Outsourcing also can be more cost effective, especially if the company charges on a per-room-basis. This model is especially beneficial to hotels during slower months when occcupancy is low. When cleaning companies provide a turnkey operation, in which they invest in the training, hiring, and HR-related tasks, this alleviates additional burdens for the hotel.

Sanchez says a common concern of hotels is that they will lose control if they outsource housekeeping. “They’re not losing control—what they’re doing is partnering with a company that specializes in housekeeping,” he says.

More hotels are seeking technology solutions to streamline workflow processes. Housekeeping is an important area that Intelity, a hospitality software solution company founded by hotel operators, focuses on. The company has a platform called ICE that integrates all management systems, streamlining ticket/request management, monitoring response times, allowing instant content updates and changes, managing data securely, and measuring ROI. The application is designed for many types of Web-enabled platforms, such as smartphones, tablets, and laptops.

At typical properties without a software solution, a guest makes a housekeeping request by calling the hotel operator, who then logs the request and dispatches a housekeeper. The housekeeper delivers the item and reports back to the operator, who then must log the request as complete. “That’s a pretty big process for one request,” says David Adelson, CEO of Intelity.

“A lot of hotels are still doing things in a very manual process,” Adelson adds. “When a guest makes a telephone call, there’s somebody to pick it up, maybe they’re writing it down on a piece of paper or putting it into an Excel spreadsheet, and then they’re actually calling with a radio off to a housekeeper to deliver an item. More and more hotels have migrated to guest request management systems because it does make their operation much more effective and much more efficient.”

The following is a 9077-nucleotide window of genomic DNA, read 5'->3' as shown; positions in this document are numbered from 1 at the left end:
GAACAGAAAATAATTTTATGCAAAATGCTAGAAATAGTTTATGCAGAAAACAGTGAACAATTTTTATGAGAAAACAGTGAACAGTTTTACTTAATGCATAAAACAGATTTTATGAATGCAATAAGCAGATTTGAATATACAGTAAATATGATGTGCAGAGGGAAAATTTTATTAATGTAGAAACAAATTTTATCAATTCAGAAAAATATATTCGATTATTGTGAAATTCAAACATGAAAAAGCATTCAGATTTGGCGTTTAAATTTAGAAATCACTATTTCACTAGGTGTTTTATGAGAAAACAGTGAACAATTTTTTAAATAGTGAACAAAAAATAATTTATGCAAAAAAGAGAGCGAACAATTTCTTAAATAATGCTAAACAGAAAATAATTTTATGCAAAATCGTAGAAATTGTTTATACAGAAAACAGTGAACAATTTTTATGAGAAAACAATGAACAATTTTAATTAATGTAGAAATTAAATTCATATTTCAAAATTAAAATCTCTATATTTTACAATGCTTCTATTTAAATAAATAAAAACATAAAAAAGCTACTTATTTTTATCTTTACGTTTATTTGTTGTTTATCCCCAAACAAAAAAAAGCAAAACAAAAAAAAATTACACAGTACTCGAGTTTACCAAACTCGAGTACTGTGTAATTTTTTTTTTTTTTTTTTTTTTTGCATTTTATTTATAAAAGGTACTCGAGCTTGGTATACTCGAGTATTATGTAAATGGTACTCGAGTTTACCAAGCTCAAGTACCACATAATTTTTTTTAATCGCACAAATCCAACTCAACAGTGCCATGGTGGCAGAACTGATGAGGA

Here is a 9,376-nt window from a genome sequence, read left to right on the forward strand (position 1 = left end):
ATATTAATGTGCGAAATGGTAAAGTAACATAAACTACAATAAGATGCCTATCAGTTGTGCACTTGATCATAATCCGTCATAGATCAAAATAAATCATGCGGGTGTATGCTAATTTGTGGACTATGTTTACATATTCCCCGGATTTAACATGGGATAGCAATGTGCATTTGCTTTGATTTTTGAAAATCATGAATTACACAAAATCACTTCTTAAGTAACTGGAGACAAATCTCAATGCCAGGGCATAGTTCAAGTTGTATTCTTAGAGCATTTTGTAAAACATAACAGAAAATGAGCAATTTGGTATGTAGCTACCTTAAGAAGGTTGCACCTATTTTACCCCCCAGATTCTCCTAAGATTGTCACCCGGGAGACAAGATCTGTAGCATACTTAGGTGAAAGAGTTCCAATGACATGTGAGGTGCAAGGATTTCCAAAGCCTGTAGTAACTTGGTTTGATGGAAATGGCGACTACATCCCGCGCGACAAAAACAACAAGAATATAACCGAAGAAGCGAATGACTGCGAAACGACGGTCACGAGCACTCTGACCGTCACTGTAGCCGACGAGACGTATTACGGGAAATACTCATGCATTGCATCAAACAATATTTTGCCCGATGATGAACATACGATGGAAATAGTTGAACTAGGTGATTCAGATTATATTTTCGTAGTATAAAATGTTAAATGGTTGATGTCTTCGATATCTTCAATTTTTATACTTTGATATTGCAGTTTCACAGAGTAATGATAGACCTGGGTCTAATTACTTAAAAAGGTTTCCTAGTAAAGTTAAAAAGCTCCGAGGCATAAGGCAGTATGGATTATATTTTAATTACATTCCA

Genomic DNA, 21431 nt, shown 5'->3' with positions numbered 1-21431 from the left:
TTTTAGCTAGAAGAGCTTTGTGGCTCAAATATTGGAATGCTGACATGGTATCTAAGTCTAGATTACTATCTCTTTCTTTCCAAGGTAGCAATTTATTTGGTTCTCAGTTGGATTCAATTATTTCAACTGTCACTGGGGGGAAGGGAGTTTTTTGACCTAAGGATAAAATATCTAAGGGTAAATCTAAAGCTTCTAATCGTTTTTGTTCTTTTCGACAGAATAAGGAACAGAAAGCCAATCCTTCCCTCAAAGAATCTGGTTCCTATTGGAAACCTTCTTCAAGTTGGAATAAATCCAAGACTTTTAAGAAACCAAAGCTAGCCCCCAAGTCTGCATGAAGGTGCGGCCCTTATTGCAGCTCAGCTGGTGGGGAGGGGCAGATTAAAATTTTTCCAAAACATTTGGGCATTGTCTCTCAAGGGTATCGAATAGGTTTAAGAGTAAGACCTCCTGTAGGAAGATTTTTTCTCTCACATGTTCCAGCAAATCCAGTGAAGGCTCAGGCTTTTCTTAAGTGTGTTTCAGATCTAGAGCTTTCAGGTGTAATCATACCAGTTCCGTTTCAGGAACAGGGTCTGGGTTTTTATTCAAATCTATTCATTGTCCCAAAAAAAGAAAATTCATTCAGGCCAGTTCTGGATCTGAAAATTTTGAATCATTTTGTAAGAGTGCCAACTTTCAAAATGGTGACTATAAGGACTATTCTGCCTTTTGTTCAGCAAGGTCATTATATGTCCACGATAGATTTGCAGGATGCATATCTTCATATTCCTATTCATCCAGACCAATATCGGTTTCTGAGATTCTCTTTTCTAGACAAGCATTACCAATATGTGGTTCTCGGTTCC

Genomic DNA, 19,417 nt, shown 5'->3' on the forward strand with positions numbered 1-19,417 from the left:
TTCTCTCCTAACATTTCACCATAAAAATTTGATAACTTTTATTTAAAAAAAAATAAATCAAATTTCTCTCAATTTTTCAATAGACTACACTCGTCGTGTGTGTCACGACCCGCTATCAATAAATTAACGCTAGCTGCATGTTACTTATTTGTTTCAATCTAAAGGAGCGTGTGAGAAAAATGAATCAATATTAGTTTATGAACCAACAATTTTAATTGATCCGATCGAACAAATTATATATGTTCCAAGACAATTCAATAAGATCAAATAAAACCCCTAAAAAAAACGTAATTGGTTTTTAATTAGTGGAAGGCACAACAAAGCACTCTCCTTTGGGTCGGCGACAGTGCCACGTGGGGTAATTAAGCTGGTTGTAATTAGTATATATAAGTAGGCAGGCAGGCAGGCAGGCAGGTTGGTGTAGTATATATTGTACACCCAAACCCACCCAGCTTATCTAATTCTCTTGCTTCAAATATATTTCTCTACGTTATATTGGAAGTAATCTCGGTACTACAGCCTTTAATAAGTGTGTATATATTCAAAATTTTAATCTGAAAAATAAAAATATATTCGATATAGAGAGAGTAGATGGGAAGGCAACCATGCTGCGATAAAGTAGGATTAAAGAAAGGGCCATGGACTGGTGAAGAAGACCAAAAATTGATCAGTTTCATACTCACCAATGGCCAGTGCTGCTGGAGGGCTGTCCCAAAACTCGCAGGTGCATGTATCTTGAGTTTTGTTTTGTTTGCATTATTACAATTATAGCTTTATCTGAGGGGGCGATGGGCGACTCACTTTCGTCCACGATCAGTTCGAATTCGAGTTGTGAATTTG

When a guest makes a request using one of Intelity’s guest-facing technologies, the ticket management solution pushes the message directly to the housekeeper in charge of fulfilling the request, and timestamps it. Once the request is fulfilled, it gets time-stamped again and tracks the efficiency of how long it took the housekeeper to deliver the item. This streamlines each guest request by 80 percent, Adelson says. “That becomes pretty dramatic when you end up looking at multiple requests, on multiple days, in multiple weeks, in multiple years,” Adelson says.

Housekeepers can receive the request via email, text, or a mobile application called Request Manager that is available through iTunes, and the notifications can be sent in multiple languages.

ICE logs all items requested through housekeeping, whether it’s a toothbrush, comb or razor. “We track how many people are requesting things and what items they are requesting, so our housekeeping teams can actually keep an inventory based upon guest preferences and demand,” Adelson says.

Other requests include turndown service and room cleaning. Room cleaning requests increase efficiency because the housekeeper knows when the room is available, rather than knocking on the door and waiting for the guest to reply.

Using a software solution can save hotel manpower.When enough guests use a single technology, he says, it begins to change the workflow process of how a hotel operates. “Our average user per guest request for our in-room Touch solution is 87 percent,” Adelson says. “When you think about that 87 percent of guests using a technology, that’s more than guests use shampoo.”

Four years ago, Adelson would have said he thought guest were more inclined to use a technology solution instead of picking up the phone to make a request. Today, he can confidently say guests are more inclined.

“When you look around at automation right now,” Adelson says, “and you look at what’s happening in our world, whether it be airport kiosks to check-in, mobile online banking, or mobile ordering, these things are a common process in our daily lives.”